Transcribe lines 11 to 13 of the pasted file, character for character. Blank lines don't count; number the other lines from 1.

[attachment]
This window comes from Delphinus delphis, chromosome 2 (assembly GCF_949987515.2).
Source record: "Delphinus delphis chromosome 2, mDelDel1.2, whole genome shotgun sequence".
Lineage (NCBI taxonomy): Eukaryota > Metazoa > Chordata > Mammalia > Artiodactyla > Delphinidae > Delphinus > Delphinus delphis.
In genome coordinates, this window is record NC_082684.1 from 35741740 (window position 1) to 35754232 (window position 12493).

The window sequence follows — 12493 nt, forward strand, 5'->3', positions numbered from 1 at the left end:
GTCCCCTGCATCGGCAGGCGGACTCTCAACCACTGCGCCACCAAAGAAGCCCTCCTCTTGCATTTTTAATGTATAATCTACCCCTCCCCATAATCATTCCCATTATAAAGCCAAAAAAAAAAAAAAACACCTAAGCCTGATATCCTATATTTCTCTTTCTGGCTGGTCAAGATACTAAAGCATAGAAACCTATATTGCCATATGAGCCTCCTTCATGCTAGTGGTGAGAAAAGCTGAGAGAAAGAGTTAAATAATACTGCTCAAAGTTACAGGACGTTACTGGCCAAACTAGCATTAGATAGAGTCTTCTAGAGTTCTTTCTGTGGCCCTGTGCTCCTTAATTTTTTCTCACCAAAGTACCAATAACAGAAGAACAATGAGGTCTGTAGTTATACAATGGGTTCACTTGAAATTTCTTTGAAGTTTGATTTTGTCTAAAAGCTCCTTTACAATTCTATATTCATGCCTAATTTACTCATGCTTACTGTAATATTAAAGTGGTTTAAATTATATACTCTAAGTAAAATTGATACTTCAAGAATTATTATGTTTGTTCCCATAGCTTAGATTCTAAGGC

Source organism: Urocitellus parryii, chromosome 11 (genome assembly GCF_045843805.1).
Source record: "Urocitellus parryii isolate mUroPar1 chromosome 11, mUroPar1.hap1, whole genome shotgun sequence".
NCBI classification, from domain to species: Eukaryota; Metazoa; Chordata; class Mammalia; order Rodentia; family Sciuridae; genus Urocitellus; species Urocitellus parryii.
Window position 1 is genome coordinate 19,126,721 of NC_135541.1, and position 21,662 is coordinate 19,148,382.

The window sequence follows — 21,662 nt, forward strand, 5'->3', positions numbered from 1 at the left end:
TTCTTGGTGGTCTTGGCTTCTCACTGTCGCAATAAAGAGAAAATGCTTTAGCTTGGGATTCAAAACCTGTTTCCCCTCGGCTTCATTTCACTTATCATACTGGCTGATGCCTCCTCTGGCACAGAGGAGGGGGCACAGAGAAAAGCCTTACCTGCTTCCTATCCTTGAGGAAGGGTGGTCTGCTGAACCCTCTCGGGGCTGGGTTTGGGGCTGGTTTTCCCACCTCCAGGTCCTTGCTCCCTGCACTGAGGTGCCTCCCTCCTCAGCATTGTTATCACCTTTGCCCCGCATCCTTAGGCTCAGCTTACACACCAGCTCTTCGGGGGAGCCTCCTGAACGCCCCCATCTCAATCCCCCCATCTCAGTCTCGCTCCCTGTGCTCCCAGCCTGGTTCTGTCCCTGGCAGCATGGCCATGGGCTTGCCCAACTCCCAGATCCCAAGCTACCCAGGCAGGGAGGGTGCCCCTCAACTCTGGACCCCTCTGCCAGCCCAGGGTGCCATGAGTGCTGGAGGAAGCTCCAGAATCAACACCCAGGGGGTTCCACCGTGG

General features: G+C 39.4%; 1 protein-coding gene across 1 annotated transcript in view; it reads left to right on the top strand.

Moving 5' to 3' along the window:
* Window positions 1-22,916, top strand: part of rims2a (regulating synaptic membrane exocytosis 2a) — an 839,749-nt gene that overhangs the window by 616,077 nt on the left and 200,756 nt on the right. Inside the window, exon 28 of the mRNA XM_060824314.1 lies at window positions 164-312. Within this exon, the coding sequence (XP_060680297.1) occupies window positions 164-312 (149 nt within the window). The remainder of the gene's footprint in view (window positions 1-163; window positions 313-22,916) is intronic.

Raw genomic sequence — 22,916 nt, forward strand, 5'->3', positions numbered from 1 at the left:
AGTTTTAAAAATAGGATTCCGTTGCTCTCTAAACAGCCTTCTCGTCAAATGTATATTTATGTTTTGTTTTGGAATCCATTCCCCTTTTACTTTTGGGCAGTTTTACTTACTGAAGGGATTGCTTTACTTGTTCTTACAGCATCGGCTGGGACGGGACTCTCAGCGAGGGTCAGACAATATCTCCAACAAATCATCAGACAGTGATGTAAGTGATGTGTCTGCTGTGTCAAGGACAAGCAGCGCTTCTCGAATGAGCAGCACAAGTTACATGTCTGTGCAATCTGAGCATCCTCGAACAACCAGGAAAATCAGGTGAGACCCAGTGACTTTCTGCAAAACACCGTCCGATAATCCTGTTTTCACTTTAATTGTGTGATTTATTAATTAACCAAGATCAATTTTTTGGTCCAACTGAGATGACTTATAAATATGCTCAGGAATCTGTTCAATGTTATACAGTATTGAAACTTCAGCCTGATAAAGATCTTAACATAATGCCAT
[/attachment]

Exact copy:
The window sequence follows — 21,662 nt, forward strand, 5'->3', positions numbered from 1 at the left end:
TTCTTGGTGGTCTTGGCTTCTCACTGTCGCAATAAAGAGAAAATGCTTTAGCTTGGGATTCAAAACCTGTTTCCCCTCGGCTTCATTTCACTTATCATACTGGCTGATGCCTCCTCTGGCACAGAGGAGGGGGCACAGAGAAAAGCCTTACCTGCTTCCTATCCTTGAGGAAGGGTGGTCTGCTGAACCCTCTCGGGGCTGGGTTTGGGGCTGGTTTTCCCACCTCCAGGTCCTTGCTCCCTGCACTGAGGTGCCTCCCTCCTCAGCATTGTTATCACCTTTGCCCCGCATCCTTAGGCTCAGCTTACACACCAGCTCTTCGGGGGAGCCTCCTGAACGCCCCCATCTCAATCCCCCCATCTCAGTCTCGCTCCCTGTGCTCCCAGCCTGGTTCTGTCCCTGGCAGCATGGCCATGGGCTTGCCCAACTCCCAGATCCCAAGCTACCCAGGCAGGGAGGGTGCCCCTCAACTCTGGACCCCTCTGCCAGCCCAGGGTGCCATGAGTGCTGGAGGAAGCTCCAGAATCAACACCCAGGGGGTTCCACCGTGG

General features: G+C 39.4%; 1 protein-coding gene across 1 annotated transcript in view; it reads left to right on the top strand.